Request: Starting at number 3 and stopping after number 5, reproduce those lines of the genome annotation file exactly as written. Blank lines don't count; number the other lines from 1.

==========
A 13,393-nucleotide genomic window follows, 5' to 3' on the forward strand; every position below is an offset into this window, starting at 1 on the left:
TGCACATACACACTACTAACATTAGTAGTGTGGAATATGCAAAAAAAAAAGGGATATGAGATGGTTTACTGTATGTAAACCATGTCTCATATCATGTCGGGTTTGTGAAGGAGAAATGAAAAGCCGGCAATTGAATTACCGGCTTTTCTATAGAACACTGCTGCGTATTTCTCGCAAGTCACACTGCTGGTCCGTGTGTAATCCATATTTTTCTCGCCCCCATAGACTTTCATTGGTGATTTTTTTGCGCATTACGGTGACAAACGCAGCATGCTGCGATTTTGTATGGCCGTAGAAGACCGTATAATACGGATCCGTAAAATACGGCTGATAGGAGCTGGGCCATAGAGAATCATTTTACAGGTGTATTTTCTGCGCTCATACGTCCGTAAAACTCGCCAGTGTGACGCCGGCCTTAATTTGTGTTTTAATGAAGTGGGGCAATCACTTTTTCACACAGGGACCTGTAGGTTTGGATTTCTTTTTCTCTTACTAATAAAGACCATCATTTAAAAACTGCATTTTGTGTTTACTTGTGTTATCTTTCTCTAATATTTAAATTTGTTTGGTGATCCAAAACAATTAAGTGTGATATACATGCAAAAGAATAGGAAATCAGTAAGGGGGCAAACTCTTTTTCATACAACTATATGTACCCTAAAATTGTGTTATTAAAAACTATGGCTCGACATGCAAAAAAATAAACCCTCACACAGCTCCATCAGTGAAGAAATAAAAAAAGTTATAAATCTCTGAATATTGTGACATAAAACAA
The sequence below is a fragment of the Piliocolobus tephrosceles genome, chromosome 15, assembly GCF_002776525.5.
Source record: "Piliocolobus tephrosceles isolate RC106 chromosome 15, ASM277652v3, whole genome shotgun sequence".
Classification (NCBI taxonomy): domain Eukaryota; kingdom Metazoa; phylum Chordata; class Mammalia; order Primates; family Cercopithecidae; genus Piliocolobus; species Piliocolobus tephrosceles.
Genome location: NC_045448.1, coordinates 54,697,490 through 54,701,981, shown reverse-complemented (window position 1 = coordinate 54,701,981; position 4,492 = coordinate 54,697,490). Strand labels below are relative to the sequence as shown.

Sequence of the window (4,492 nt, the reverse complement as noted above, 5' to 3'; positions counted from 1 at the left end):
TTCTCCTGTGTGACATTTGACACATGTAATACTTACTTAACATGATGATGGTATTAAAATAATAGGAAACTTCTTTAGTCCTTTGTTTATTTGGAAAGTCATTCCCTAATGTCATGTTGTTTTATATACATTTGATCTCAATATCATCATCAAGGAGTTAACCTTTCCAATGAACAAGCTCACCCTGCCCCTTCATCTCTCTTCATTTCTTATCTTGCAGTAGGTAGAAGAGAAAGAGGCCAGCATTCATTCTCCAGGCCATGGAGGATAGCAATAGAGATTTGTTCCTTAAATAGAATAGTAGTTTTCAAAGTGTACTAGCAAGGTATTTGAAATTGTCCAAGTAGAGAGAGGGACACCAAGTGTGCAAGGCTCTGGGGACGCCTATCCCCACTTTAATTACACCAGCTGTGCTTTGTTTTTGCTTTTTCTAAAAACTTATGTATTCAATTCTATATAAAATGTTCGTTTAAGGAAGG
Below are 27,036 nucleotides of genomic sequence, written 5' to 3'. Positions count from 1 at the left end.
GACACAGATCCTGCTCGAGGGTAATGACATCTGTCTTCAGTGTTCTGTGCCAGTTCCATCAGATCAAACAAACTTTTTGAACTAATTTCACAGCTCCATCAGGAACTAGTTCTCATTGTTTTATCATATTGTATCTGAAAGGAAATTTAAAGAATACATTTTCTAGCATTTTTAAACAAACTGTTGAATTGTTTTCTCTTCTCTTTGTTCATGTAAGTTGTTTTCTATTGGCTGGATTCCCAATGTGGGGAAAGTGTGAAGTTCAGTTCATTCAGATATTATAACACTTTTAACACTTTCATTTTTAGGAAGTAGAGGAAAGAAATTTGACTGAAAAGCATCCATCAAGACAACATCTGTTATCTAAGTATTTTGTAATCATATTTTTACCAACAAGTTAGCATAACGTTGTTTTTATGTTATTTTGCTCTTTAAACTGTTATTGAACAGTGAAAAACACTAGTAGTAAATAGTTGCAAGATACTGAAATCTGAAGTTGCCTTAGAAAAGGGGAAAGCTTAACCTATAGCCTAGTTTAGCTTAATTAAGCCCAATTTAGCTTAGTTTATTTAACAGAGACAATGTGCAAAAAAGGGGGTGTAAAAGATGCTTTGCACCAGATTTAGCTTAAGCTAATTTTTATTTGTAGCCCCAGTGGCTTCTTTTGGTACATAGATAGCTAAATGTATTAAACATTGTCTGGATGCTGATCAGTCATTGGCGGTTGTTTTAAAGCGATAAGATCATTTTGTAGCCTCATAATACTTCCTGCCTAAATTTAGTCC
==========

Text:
The sequence below is a fragment of the Piliocolobus tephrosceles genome, chromosome 15, assembly GCF_002776525.5.
Source record: "Piliocolobus tephrosceles isolate RC106 chromosome 15, ASM277652v3, whole genome shotgun sequence".
Classification (NCBI taxonomy): domain Eukaryota; kingdom Metazoa; phylum Chordata; class Mammalia; order Primates; family Cercopithecidae; genus Piliocolobus; species Piliocolobus tephrosceles.